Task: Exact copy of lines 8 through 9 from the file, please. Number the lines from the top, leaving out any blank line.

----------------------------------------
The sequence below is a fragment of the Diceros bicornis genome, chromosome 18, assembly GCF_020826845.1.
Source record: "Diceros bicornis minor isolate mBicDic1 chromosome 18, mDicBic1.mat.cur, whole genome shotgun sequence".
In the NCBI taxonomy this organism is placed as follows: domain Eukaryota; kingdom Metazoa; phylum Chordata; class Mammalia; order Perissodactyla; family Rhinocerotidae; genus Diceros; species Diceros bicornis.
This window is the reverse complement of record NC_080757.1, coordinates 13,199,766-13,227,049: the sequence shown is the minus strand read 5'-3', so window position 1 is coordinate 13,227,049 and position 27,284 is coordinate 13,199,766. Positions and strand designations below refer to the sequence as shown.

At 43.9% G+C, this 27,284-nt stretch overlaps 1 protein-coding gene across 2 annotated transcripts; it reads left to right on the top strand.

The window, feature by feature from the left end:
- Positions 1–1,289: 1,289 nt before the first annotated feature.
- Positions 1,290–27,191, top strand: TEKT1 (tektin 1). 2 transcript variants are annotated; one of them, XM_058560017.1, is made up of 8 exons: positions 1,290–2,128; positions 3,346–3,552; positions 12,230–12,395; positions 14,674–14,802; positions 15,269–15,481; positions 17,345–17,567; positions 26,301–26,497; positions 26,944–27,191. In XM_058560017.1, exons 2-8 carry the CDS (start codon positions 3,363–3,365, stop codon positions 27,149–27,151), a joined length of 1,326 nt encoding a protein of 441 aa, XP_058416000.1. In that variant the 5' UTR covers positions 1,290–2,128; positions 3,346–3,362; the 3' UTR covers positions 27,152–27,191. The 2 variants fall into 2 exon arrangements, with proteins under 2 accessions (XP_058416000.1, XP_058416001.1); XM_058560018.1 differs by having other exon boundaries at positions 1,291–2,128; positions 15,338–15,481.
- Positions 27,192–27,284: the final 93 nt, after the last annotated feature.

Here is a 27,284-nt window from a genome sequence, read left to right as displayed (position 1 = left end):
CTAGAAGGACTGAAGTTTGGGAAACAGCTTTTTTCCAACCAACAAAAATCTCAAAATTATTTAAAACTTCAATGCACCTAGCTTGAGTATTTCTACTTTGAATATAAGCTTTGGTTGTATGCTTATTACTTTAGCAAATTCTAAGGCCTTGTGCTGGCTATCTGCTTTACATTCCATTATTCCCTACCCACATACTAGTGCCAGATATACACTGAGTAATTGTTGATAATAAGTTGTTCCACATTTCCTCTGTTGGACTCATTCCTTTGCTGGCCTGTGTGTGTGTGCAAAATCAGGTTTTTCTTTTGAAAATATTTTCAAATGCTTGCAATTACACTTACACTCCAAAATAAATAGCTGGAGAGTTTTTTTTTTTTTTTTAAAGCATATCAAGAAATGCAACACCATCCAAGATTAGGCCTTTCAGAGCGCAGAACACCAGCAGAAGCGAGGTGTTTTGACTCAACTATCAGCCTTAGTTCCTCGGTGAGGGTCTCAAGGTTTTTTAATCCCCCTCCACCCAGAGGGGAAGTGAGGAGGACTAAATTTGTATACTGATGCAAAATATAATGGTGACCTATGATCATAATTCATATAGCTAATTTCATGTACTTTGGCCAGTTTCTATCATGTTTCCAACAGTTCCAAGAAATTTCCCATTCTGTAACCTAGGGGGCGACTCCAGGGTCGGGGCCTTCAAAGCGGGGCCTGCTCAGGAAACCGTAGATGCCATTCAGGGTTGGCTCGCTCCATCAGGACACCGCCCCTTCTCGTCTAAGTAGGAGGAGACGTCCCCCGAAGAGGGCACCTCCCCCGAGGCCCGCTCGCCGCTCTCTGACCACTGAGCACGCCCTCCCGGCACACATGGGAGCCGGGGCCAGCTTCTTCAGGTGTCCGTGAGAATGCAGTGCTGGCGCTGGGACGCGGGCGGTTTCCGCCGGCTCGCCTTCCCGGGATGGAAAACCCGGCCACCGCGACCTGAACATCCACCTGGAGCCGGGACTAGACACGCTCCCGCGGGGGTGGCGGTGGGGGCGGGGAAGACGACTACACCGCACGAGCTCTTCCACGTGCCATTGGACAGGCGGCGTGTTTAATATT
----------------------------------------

- Positions 1,290–27,191, top strand: TEKT1 (tektin 1). 2 transcript variants are annotated; one of them, XM_058560017.1, is made up of 8 exons: positions 1,290–2,128; positions 3,346–3,552; positions 12,230–12,395; positions 14,674–14,802; positions 15,269–15,481; positions 17,345–17,567; positions 26,301–26,497; positions 26,944–27,191. In XM_058560017.1, exons 2-8 carry the CDS (start codon positions 3,363–3,365, stop codon positions 27,149–27,151), a joined length of 1,326 nt encoding a protein of 441 aa, XP_058416000.1. In that variant the 5' UTR covers positions 1,290–2,128; positions 3,346–3,362; the 3' UTR covers positions 27,152–27,191. The 2 variants fall into 2 exon arrangements, with proteins under 2 accessions (XP_058416000.1, XP_058416001.1); XM_058560018.1 differs by having other exon boundaries at positions 1,291–2,128; positions 15,338–15,481.
- Positions 27,192–27,284: the final 93 nt, after the last annotated feature.